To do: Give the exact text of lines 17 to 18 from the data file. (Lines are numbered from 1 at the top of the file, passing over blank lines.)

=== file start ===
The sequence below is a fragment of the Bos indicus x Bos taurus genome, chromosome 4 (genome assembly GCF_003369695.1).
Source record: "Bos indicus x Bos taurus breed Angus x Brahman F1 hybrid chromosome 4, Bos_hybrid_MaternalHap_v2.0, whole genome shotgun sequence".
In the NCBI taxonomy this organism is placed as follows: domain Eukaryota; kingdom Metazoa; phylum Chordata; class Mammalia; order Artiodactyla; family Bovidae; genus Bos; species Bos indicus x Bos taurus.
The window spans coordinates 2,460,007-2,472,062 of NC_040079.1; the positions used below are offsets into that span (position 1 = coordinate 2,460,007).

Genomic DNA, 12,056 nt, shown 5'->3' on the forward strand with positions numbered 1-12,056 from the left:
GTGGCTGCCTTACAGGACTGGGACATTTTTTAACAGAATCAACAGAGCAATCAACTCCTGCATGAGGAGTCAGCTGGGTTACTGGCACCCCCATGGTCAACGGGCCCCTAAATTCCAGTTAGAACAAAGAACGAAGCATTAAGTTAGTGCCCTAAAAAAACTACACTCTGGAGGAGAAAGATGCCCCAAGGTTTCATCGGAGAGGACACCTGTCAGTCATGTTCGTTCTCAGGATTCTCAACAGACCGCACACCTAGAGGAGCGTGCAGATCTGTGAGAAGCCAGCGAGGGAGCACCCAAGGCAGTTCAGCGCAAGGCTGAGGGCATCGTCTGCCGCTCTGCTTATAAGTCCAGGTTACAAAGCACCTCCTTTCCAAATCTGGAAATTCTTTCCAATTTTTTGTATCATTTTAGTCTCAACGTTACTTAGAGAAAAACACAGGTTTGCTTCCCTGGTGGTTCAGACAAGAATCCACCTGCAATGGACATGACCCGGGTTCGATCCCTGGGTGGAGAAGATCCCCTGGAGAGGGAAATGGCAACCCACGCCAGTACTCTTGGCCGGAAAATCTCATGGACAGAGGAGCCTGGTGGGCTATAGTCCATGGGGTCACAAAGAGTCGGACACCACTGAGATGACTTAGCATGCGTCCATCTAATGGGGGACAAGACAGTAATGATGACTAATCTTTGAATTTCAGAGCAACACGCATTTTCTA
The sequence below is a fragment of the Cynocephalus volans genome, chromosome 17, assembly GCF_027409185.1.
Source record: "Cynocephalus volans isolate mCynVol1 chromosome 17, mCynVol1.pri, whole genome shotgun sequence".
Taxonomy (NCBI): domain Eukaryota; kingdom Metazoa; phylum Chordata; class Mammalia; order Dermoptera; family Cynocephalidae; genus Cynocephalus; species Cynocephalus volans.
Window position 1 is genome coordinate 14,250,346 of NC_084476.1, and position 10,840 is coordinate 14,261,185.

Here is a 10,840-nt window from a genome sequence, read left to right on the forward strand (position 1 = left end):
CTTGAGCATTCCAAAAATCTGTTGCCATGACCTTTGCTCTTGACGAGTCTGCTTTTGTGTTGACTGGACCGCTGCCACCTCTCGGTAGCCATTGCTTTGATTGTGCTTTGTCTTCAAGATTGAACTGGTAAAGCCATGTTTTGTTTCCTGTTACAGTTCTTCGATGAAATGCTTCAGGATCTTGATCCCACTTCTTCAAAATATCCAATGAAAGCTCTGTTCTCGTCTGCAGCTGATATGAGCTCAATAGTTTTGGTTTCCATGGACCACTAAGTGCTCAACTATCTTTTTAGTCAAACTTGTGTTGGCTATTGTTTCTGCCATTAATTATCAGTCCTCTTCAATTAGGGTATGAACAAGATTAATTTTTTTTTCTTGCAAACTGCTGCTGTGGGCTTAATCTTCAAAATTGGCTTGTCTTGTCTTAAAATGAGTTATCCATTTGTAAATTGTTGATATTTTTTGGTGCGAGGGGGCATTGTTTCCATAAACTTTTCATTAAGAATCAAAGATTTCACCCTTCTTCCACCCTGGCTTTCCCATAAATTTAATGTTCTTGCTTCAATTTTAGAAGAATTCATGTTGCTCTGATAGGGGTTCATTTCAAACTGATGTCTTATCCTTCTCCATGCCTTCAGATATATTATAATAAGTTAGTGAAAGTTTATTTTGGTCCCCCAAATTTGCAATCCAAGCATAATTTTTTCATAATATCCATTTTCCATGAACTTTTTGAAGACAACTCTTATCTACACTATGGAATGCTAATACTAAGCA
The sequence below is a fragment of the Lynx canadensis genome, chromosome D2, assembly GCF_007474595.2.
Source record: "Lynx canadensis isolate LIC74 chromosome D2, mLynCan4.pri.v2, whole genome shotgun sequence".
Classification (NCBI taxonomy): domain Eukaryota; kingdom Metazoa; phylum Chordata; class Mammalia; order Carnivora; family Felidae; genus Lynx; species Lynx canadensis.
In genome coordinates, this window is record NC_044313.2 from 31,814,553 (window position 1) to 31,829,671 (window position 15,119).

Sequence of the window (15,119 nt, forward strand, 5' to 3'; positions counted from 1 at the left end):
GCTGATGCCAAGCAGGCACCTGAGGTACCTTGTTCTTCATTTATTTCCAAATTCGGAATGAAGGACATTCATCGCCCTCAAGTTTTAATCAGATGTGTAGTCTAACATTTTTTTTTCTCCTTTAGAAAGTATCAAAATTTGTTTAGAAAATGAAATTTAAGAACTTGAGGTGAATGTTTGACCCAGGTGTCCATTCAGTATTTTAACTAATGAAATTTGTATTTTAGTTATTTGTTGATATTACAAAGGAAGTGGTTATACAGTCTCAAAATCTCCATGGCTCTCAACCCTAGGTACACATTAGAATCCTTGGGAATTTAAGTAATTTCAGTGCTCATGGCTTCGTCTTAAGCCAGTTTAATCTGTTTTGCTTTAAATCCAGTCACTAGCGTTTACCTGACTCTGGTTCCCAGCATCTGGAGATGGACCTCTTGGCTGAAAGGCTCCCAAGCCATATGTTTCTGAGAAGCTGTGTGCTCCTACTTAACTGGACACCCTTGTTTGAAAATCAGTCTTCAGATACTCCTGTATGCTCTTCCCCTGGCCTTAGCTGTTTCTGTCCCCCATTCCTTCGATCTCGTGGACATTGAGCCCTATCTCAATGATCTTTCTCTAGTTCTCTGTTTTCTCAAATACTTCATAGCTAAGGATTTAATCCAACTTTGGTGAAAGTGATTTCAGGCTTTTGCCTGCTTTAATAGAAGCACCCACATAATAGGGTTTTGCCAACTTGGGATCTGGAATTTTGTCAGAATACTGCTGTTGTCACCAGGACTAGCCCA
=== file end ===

Sequence of the window (15,119 nt, forward strand, 5' to 3'; positions counted from 1 at the left end):
GCTGATGCCAAGCAGGCACCTGAGGTACCTTGTTCTTCATTTATTTCCAAATTCGGAATGAAGGACATTCATCGCCCTCAAGTTTTAATCAGATGTGTAGTCTAACATTTTTTTTTCTCCTTTAGAAAGTATCAAAATTTGTTTAGAAAATGAAATTTAAGAACTTGAGGTGAATGTTTGACCCAGGTGTCCATTCAGTATTTTAACTAATGAAATTTGTATTTTAGTTATTTGTTGATATTACAAAGGAAGTGGTTATACAGTCTCAAAATCTCCATGGCTCTCAACCCTAGGTACACATTAGAATCCTTGGGAATTTAAGTAATTTCAGTGCTCATGGCTTCGTCTTAAGCCAGTTTAATCTGTTTTGCTTTAAATCCAGTCACTAGCGTTTACCTGACTCTGGTTCCCAGCATCTGGAGATGGACCTCTTGGCTGAAAGGCTCCCAAGCCATATGTTTCTGAGAAGCTGTGTGCTCCTACTTAACTGGACACCCTTGTTTGAAAATCAGTCTTCAGATACTCCTGTATGCTCTTCCCCTGGCCTTAGCTGTTTCTGTCCCCCATTCCTTCGATCTCGTGGACATTGAGCCCTATCTCAATGATCTTTCTCTAGTTCTCTGTTTTCTCAAATACTTCATAGCTAAGGATTTAATCCAACTTTGGTGAAAGTGATTTCAGGCTTTTGCCTGCTTTAATAGAAGCACCCACATAATAGGGTTTTGCCAACTTGGGATCTGGAATTTTGTCAGAATACTGCTGTTGTCACCAGGACTAGCCCA